States and localities pump more money into community colleges than four-year campuses


Public four-year colleges, on the other hand, charge much higher tuition and ultimately spend more than double their state and local funds on their students. Flagship universities attract large donors and can tap into their endowments. “They can still provide a much better education,” Laderman said.

By the way, I was struck by the fact that we as a nation spend less on public higher education than on public schools for young students. Per-pupil funding for K-12 students averaged $15,711 in the 2019-20 school year, according to the most recent data from the Department of Education. Again, it makes sense for the government to spend more on children’s education, which is mandated by the state. College is optional.

Legislators have historically funded four-year public institutions that grant bachelor’s and graduate degrees, such as the University of Texas, more generously than two-year colleges, such as Austin Community College, which award associate degrees and educate more than a third of undergraduate students. Across the country. When the 2008 recession hit, community colleges and four-year universities were hit with major budget cuts.

However, as the economy recovered, state legislators restored funding to community colleges, which positioned themselves as places to train the blue-collar workforce. In addition to allocating more money directly to two-year colleges, lawmakers created many new free community college programs and scholarships, which now operate in hundreds of cities and counties and across the state in nearly of 30 states. In contrast, a conservative backlash against “liberal” academics has dampened enthusiasm for funding increases at more elite four-year universities.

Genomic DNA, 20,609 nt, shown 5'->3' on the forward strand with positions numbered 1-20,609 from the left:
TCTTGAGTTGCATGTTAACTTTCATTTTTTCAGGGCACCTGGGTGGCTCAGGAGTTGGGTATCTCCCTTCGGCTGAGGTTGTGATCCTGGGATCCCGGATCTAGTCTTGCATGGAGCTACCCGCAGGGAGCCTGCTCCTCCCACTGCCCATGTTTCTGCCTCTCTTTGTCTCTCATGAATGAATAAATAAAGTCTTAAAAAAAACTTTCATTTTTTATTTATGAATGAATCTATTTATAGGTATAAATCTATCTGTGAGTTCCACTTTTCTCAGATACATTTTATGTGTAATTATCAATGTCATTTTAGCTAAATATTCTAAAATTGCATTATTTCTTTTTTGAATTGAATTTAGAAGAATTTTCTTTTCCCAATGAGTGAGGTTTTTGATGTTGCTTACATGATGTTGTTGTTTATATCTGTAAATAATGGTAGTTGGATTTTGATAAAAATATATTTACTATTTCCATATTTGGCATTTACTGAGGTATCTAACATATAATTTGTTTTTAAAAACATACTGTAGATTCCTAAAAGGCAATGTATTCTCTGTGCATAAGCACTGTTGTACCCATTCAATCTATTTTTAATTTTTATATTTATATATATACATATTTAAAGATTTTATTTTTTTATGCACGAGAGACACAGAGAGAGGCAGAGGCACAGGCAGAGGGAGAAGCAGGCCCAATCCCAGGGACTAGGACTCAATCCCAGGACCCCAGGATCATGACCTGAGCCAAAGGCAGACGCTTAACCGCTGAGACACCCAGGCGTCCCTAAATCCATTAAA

Community colleges also benefited from regional housing booms, which increased property taxes paid to two-year colleges.

Funding for community colleges, already on the rise, then surpassed that for four-year universities during the pandemic. State lawmakers had the discretion to spend some of their federal stimulus money and directed much of it to community colleges. Some states have dug even deeper into their own pockets. Washington, for example, increased its community college funding by 27% in 2021, introducing a free community college program. By comparison, the state increased funding for its four-year colleges by 6.5% that year.

Public and local funding for community college students, represented by the green line, has increased steadily since the 2008 recession, while funding for public university students has not increased as much. Funding per FTE or full-time equivalent means the amount of funds available for each full-time student or its equivalent number of part-time students. The majority of community college students attend part-time, and for example, two half-time students would equal one full-time equivalent student. Source: Survey of the Impacts of Credit and State Financial Aid for Higher Education, SHEEO, May 2021.

Ironically, some of the increase in funding per student was also due to bad luck. Community colleges have hemorrhaged 827,000 students during the pandemic as young adults choose work over school. Some government funding is tied to the number of students enrolled, but others are not. With fewer students, there was more of this untied funding to distribute among the remaining students.

Laderman cautioned, however, that this aspect of the increase was not a boon for community colleges. They still had to cover many of the same bills as before the students left, from teachers’ salaries to guards and electricity. Many are struggling financially.

Funding per student would have increased even without the drop in community college student enrollment. Laderman calculated that state and local education credits per community college student would have increased by half, or 7%, if enrollment had not declined.

It is unclear how funding for higher education will behave in the future. If a recession hits and unemployed adults go back to school, it could increase funds for community colleges. But lawmakers could also be forced again to cut funding if tax revenue dries up.

This story about community college funding was written by Jill Barshay and produced by The Hechinger Report, an independent, nonprofit news organization focused on inequality and innovation in education. Sign up for the Hechinger Bulletin.

Previous Community colleges in Idaho should offer four-year degrees
Next Cantor: Long Island community colleges in critical condition